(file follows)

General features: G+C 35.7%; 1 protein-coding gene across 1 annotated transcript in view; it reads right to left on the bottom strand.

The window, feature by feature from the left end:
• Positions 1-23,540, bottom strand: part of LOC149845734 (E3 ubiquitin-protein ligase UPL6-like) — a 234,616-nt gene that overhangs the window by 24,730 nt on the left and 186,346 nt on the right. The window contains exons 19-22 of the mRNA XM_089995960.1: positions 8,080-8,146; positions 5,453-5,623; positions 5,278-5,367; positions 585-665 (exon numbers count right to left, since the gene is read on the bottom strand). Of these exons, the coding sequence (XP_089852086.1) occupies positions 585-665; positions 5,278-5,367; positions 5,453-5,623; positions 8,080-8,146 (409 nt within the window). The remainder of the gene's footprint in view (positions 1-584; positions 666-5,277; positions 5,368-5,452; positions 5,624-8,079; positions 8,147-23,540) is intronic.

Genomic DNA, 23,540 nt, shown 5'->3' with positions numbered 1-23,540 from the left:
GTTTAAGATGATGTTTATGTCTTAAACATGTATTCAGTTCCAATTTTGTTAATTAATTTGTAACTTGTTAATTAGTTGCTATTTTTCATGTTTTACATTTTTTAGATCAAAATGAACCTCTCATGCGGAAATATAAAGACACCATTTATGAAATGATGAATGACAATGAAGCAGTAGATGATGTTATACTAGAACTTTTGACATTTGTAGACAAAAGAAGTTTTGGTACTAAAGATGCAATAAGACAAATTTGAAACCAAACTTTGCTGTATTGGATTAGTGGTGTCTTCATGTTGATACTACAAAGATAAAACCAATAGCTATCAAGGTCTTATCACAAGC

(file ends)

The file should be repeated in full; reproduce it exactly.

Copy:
General features: G+C 35.7%; 1 protein-coding gene across 1 annotated transcript in view; it reads right to left on the bottom strand.

The window, feature by feature from the left end:
• Positions 1-23,540, bottom strand: part of LOC149845734 (E3 ubiquitin-protein ligase UPL6-like) — a 234,616-nt gene that overhangs the window by 24,730 nt on the left and 186,346 nt on the right. The window contains exons 19-22 of the mRNA XM_089995960.1: positions 8,080-8,146; positions 5,453-5,623; positions 5,278-5,367; positions 585-665 (exon numbers count right to left, since the gene is read on the bottom strand). Of these exons, the coding sequence (XP_089852086.1) occupies positions 585-665; positions 5,278-5,367; positions 5,453-5,623; positions 8,080-8,146 (409 nt within the window). The remainder of the gene's footprint in view (positions 1-584; positions 666-5,277; positions 5,368-5,452; positions 5,624-8,079; positions 8,147-23,540) is intronic.

Genomic DNA, 23,540 nt, shown 5'->3' with positions numbered 1-23,540 from the left:
GTTTAAGATGATGTTTATGTCTTAAACATGTATTCAGTTCCAATTTTGTTAATTAATTTGTAACTTGTTAATTAGTTGCTATTTTTCATGTTTTACATTTTTTAGATCAAAATGAACCTCTCATGCGGAAATATAAAGACACCATTTATGAAATGATGAATGACAATGAAGCAGTAGATGATGTTATACTAGAACTTTTGACATTTGTAGACAAAAGAAGTTTTGGTACTAAAGATGCAATAAGACAAATTTGAAACCAAACTTTGCTGTATTGGATTAGTGGTGTCTTCATGTTGATACTACAAAGATAAAACCAATAGCTATCAAGGTCTTATCACAAGC